By Marcy Stamper
The ordinances adopted last week by the Okanogan County commissioners clarify the role of the hearing examiner and the planning commission, separating the types of land-use proposals and projects each would hear.
In general, the hearing commissioner, who is under contract with the county, will now make decisions about projects like subdivisions and planned developments. The hearing examiner will also rule on conditional-use permits and variances from the county’s zoning code.
The planning commissioners will continue to hear — and advise the county commissioners on — overall county policies such as the comprehensive plan. These are the policies that form the basis for the county’s zoning code permitted uses.
Appeals: streamlined but complex
The changes approved by the commissioners that affect the appeals process for land-use decisions and review under the State Environmental Policy Act (SEPA) are more complex.
The new ordinances mean that only a decision that a project (such as a subdivision or conditional-use permit) could have an adverse impact on the environment — and thus require an environmental impact statement before final approval — could be appealed at the preliminary stage. These decisions — called a determination of significance under SEPA — would be appealed to the hearing examiner.
A determination that a project would not affect the environment could only be appealed once the decision on the project itself is finalized. These appeals will combine an appeal of the environmental review (a determination of nonsignificance) and of the approval of the project itself. They would be appealed in Okanogan County Superior Court.
The county commissioners — who used to hear all SEPA appeals — will no longer hear any appeals, following a recommendation by the county’s risk-pool insurer, according to Okanogan County Planning Director Perry Huston, who helped draft many of the changes.
The county commissioners will continue to conduct hearings on proposals like the comp plan, including both environmental review and the plan itself, said Huston. As before, appeals of these matters will have to wait until a final decision is made, and will be brought in Superior Court.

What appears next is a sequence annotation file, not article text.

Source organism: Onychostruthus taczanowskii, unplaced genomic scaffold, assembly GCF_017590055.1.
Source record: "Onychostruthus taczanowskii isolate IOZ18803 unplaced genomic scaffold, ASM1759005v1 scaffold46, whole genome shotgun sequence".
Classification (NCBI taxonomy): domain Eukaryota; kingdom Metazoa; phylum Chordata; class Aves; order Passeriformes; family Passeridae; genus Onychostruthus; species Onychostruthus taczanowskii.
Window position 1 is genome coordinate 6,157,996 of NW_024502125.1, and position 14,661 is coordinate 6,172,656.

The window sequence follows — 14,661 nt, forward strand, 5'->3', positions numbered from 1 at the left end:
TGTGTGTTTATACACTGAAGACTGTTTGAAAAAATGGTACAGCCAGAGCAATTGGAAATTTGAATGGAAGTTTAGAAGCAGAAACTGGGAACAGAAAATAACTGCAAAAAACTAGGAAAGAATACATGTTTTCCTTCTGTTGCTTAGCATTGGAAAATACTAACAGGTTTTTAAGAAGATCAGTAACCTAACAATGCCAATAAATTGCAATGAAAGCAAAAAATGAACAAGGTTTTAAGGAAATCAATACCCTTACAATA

Latitude in state law
State law gives local governments considerable latitude about how to structure the process for administrative appeals, according to Annie Szvetecz, SEPA policy lead for the state Department of Ecology.
Nevertheless, the proposal to make a distinction as to when and where a decision can be appealed spurred some pointed public comment when the commissioners first considered the change two weeks ago.
Most comments came from Methow Valley residents. A common concern was that the changes could favor developers by allowing them to appeal a decision earlier in the process than ordinary citizens. Several people said the changes could encourage litigation, increasing costs to the county and to citizens.
Okanogan County appears to be sending appeals of different types of decisions through different appeals processes, said Szvetecz, who said the language in the ordinance was somewhat confusing. “The bottom line is, if people don’t understand what the appeals process is, they don’t really have an appeals process,” she said.
Combining the appeal of the decision on the environmental review with the decision on the project could streamline the process, said Szvetecz. By the same token, it could make sense to allow a determination of significance to be challenged at an earlier stage, since the applicant would probably want to appeal before doing an in-depth environmental impact statement. An environmental impact statement is required if a project would have significant environmental consequences.
But if the county affords one “pre-decisional” appeal (before the appeal of the underlying proposal), it can be efficient to allow an appeal process in all cases, said Szvetecz. “The crux of SEPA is to build in more public analysis,” she said.
“You still have the option to challenge the SEPA review — it’s just a little later in the process,” said Szvetecz.